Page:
Calif. Woman's Mansion Death Was Ruled a Suicide 8 Years Ago — But Family Believes It Was Murder
In July 2011, the deceased, nude body of 32-year-old Rebecca Zahau was found hanging by a makeshift noose from the second-floor balcony of her millionaire boyfriend’s California mansion.
The certified ophthalmic technician was gagged. Her hands and feet had been bound.
Zahau, who was dating pharmaceuticals executive Jonah Shacknai, was discovered just hours after she allegedly accessed her voicemail on which a message had been left about the grim prognosis of Shacknai’s 6-year-old son Max, who was hospitalized after falling down a staircase in the Coronado mansion.
Zahau was the only adult present when the boy fell. The child later died from his injuries.
Police contend Zahau’s death was a suicide. But her family believes she was murdered, and the years since her death have not convinced those who are skeptical of the conclusion of authorities.
On June 1 at 6 p.m. ET/PT, Oxygen will premiere a limited series about the case titled Death At The Mansion: Rebecca Zahau. The series looks at the case with former prosecutor Loni Coombs, crime journalist Billy Jensen and forensic criminologist Paul Holes, known for his work in helping solve the case of the Golden State Killer, who is believed to have committed at least 13 murders and 50 rapes in California in the 1970s and ’80s.
Zahau’s Family Suspects Foul Play
Zahau’s family believes she was strangled, sexually assaulted and killed before her body was hung off the deck. They have pointed the finger at Shacknai’s brother, Adam Shacknai, who was the first to discover Zahau’s body but who according to police was not culpable in her death.
Still, the family filed a wrongful death suit against the brother and in April 2018, he was found liable by a civil jury in Zahau’s death. In February, after a judge refused to reverse the jury’s verdict, the case was settled for $600,000, which was paid by an insurance company covering Shacknai’s legal exposure. Shacknai’s attorney insists the settlement took place without Shacknai’s knowledge, NBC7 reports.
Zahau family attorney C. Keith Greer tells PEOPLE the family is now considering whether to file legal action against the San Diego County Sheriff, whose department insists that Zahau died at her own hands. Greer says he is also preparing to petition the medical examiner’s office to change the cause of death from suicide to homicide.
The Zahau family will not stop until “the murderer is behind bars,” he says.
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Police Adamant Zahau’s Death Was Suicide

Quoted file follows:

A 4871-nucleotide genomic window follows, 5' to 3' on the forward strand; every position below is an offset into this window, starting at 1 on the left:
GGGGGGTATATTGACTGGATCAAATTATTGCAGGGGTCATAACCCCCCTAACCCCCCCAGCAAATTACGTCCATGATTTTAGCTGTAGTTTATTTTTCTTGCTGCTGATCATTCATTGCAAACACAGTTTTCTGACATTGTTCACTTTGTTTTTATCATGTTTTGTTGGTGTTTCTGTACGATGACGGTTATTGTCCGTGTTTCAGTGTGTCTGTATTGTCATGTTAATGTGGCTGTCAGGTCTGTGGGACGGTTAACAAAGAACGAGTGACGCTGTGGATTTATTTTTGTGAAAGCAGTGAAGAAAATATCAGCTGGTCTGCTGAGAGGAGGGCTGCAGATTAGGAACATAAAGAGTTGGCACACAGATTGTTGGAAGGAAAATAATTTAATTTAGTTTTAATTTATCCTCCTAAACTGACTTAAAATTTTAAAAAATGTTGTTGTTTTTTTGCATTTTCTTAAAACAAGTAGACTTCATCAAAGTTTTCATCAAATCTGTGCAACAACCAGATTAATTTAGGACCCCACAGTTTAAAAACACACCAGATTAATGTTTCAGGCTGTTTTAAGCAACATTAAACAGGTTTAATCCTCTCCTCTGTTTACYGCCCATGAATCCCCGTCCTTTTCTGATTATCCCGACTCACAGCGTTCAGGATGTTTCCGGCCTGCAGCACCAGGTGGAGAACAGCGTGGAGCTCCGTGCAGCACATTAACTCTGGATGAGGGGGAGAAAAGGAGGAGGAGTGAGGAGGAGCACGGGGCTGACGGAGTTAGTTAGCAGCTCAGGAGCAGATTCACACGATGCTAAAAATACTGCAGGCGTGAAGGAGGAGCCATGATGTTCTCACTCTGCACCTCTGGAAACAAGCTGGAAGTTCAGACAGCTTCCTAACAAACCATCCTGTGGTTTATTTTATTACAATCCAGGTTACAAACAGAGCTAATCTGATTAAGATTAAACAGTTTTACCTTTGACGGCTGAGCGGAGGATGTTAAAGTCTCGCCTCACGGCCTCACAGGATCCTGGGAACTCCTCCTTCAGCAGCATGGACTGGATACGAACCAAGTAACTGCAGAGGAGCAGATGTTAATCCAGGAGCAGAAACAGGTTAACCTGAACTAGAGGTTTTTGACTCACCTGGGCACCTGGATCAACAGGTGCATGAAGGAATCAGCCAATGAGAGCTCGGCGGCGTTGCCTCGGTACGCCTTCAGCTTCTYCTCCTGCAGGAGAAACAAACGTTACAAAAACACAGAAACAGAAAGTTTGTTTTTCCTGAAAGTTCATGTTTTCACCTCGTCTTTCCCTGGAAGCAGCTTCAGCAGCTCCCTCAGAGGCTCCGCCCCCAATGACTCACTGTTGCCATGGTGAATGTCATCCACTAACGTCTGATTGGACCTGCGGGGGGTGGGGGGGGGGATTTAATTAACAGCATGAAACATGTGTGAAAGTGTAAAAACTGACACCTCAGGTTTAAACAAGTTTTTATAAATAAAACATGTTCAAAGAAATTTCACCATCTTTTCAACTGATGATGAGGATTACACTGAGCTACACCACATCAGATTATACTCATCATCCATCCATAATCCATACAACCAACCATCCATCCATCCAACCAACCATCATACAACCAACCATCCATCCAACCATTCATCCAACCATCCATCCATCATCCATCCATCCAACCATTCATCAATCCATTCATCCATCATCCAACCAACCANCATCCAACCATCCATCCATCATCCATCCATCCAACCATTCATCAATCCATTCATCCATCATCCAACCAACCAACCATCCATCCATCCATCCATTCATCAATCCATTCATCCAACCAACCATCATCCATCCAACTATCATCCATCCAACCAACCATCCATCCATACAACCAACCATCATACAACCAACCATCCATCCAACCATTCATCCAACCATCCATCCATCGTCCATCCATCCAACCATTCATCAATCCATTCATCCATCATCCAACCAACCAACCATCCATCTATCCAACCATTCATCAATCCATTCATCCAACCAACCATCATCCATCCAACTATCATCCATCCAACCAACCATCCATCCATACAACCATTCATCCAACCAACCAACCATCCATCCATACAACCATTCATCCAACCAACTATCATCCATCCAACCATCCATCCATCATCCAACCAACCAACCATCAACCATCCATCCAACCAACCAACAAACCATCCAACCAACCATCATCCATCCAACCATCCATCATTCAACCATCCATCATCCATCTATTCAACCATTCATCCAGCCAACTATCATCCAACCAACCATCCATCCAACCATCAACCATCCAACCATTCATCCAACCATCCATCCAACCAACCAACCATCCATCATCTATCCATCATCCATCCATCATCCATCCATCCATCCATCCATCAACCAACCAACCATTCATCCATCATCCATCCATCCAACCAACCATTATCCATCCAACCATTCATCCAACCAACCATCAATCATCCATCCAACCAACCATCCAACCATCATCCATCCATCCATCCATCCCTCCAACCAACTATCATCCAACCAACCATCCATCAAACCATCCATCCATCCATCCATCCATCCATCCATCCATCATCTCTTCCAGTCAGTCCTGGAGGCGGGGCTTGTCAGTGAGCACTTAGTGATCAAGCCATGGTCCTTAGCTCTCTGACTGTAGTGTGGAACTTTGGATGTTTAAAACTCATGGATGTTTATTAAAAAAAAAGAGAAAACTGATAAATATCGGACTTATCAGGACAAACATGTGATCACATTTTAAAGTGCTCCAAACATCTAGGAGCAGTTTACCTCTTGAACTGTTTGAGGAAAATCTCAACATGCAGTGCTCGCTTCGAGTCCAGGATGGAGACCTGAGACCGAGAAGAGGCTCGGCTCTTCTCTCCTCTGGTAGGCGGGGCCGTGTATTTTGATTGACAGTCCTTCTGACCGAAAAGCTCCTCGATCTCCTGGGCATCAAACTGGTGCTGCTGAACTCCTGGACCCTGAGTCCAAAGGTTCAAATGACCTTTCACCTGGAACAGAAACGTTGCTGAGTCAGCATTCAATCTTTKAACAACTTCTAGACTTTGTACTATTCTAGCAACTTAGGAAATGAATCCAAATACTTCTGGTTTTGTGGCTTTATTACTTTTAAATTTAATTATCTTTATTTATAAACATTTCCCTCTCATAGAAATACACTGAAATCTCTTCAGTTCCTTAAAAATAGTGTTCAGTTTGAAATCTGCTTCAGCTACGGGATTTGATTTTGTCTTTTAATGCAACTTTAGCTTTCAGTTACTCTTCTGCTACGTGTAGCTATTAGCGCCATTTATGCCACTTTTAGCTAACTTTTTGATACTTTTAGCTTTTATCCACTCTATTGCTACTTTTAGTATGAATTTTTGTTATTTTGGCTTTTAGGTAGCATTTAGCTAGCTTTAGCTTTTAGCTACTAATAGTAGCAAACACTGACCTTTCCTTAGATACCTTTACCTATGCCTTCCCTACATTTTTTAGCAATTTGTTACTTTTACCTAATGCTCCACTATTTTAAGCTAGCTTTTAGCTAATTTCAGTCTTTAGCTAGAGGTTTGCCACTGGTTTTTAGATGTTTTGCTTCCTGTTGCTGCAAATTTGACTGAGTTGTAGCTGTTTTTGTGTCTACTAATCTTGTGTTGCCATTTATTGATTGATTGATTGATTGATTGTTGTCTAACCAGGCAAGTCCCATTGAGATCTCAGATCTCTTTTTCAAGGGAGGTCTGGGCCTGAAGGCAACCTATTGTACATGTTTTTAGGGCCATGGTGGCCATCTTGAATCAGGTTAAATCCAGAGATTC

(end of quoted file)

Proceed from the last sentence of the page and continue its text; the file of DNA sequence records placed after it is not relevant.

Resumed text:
The Sheriff’s Department has long maintained that Zahau killed herself because she felt responsible for Max’s accident.
Years ago, investigators showed reporters a video reenactment of how they believe she was able to bind her hands and feet and then hang herself. Investigators said they also found her fingerprints on a knife that was used to cut the rope and her toe impressions on the balcony floor.
After the civil jury verdict, the department assigned new investigators to reexamine the evidence. Those investigators came to the same conclusion as the ones before, stating the evidence in the case does not support the jury’s verdict.
“We conducted an objective and thorough investigation into Miss Zahau’s death,” the sheriff’s department wrote in a statement to PEOPLE. “The facts of that investigation have led to the conclusion that Miss Zahau took her own life.”
Adam Shacknai’s attorney Seth Weisburst says his client had nothing to do with Zahau’s death and was blindsided by the allegations against him.
Shacknai, who had flown to California after hearing the news about Max’s accident and was staying in the estate’s guesthouse, said that after seeing Zahau’s body, he called 911, cut her down and tried to administer CPR.
“He, from the beginning, was in the wrong place at the wrong time, and has had his whole life upended by this,” says Weisburst.
Weisburst says Shacknai is angry about the settlement agreement between the insurance company and Zahau’s family, and that it wasn’t Shacknai’s decision.
“He had no part in it,” Weisburst says. “He was frustrated by the fact that impacted his ability to clear his name, which he was very interested in trying to do through the court system.”
Oxygen’s limited series Death At The Mansion: Rebecca Zahau, premieres Saturday, June 1 at 6 p.m. ET/PT.